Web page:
Facebook thinks it has lost trust but in reality, no one cares.

After the Cambridge Analytica scandal, which didn’t quite shake the world, Facebook has come out attacking. I’ve seen numerous adverts around towns and cities with an apology from the company. But in reality, and this is the saddest realisation, no one actually cares about it.

Facebook is a dominant force, the #1 social network. Unchallenged thus far, even its closest competitors: Twitter, Google+, Diaspora, Pinterest, and many others, have failed to take its crown. Almost one third of the world now have a Facebook account and it is the single easiest way to keep in touch with your family.

That is one of the main reasons why people won’t care about the data breach. Because what they can get out of Facebook visibly, like seeing the pictures of a new niece, playing the latest game, or getting updates on their daughter’s gap year trip, is more important to them than what happens behind the scenes.

People also don’t understand, because they can’t see it.

This happens to me a lot when talking to some of my older generation relatives, they don’t “get” what I do or how I make money because they can’t see the end result. So they just take the stance of not caring, there is no physical evidence of what I do, so therefore it isn’t important.

This is the same for Facebook’s algorithm, the data behind it, and all the advertising tools that only marketing people see. People only care about what they see. I would hazard a guess that a majority of the folk using Facebook didn’t keep up with everything that was happening with the data breach and didn’t see much happening, therefore it wasn’t as important as little Anna’s birthday.

A picture of the Facebook apology that ran in major newspapers after the scandal.
An example of the Faceboook apology advert. Picture from Brian Stelter on Twitter.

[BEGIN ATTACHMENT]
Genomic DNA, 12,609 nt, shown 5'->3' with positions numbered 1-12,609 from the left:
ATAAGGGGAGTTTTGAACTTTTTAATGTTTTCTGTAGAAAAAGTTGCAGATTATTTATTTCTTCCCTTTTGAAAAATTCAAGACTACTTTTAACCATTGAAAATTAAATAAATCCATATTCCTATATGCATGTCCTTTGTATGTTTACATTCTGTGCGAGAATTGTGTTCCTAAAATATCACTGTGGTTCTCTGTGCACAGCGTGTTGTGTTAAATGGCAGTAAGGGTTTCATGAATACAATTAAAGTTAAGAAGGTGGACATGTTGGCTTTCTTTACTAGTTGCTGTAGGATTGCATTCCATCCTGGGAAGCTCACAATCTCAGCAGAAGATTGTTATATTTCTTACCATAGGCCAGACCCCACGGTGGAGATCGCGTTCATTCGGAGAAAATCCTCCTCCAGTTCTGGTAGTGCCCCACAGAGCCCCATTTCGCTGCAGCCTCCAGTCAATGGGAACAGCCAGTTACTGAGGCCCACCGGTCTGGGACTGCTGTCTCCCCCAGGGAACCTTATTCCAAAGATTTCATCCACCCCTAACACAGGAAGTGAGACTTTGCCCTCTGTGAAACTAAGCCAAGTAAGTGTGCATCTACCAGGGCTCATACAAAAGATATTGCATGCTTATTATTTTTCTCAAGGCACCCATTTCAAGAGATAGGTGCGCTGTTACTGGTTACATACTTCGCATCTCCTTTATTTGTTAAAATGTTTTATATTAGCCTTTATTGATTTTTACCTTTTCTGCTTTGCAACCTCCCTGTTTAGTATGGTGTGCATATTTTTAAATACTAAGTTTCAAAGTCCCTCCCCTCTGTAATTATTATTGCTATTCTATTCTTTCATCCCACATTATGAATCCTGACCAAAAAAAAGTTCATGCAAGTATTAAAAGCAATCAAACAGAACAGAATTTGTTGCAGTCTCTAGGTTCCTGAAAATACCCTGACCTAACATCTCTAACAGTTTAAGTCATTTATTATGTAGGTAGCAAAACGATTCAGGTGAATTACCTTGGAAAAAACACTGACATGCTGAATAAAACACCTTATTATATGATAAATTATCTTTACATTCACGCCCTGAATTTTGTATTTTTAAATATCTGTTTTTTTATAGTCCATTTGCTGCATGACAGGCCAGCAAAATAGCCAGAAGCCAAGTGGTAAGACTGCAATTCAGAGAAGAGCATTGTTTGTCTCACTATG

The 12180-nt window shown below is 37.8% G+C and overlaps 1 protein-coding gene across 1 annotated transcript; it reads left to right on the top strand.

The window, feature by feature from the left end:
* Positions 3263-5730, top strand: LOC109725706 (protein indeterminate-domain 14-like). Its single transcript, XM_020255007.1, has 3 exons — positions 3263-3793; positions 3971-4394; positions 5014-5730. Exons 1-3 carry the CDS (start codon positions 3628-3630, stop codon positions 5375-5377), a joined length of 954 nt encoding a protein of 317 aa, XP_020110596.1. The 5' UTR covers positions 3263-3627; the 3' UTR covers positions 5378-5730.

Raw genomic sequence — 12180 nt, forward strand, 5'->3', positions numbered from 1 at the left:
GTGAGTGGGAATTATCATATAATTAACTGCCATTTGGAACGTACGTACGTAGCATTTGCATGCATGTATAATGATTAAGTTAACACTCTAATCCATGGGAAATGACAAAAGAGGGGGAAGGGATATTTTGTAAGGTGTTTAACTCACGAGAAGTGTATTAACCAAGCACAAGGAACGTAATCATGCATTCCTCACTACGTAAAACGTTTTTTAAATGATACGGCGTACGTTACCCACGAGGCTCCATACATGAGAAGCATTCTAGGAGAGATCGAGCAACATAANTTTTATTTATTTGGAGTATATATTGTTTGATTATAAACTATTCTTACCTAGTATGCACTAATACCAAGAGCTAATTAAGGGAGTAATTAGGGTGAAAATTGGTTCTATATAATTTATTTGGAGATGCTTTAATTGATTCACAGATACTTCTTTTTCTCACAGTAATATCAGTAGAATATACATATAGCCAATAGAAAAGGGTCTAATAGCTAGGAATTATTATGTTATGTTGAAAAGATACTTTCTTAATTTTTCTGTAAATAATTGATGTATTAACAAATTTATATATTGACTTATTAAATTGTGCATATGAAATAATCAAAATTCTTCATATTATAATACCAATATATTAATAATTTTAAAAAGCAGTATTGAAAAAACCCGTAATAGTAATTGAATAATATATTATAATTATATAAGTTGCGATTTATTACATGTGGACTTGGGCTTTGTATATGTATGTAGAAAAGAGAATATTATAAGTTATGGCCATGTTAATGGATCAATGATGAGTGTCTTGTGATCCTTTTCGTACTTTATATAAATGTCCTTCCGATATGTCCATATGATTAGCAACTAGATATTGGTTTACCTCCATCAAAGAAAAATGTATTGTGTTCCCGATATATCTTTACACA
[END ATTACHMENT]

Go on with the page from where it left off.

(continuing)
The ignorance is bliss stance, which is used by a lot of people at the moment, just isn’t going to work on social media and in the internet age when there are more and more people using your data.

It isn’t a single parties fault though

That’s the weird bit of this whole situation. If you go through it all, there isn’t a single person that is truly at fault. You could argue that the websites that hold the data should have been more careful, and yes they should be. But then, the data giver which is you or me, should have been more aware about where that data was going and how it was going to be used.

Looking after data is one thing, but only giving out data on a need to know basis is also an important step. Both individuals and companies need to work together to make sure the data that is being shared, is useful and meaningful. Again this is something that GDPR partly solves.

How do we solve the problem?

I think there are a few things that can be done. The first one is that we need to forget about the older generation, because I don’t think they will ever worry or want to worry about what the internet is doing with their data.

The second thing we need to is to make the data more visible to the user, what do companies keep, how do they keep it, and can it be automatically deleted. GDPR does some of this and Google, in my opinion, is the best at offering this but I don’t think it’s done well enough overall. Making it easier to get to your data is also a good next step on top of new regulations, at the moment most of it is buried under menus and sub-menus.

The final thing that I think needs to be done is education, from the youngest age possible, it should be added into the curriculum. Data safety is as important as online safety in general. Who you talk to, how you store your data, and what passwords you use.

It’s a long road ahead

We’re not going to fix this overnight, the above solutions aren’t even the definitive answers. There needs to be better data handling and there needs to be better understanding of data storage, we need to worry about data like we worry about passwords and not just give it out to anyone.

Things are getting better but there’s still an uphill climb to go and I don’t think we are even halfway there. With other competitors in the industry, which I talk about here, working their way up. These mistakes might soon spell the end to Facebook.

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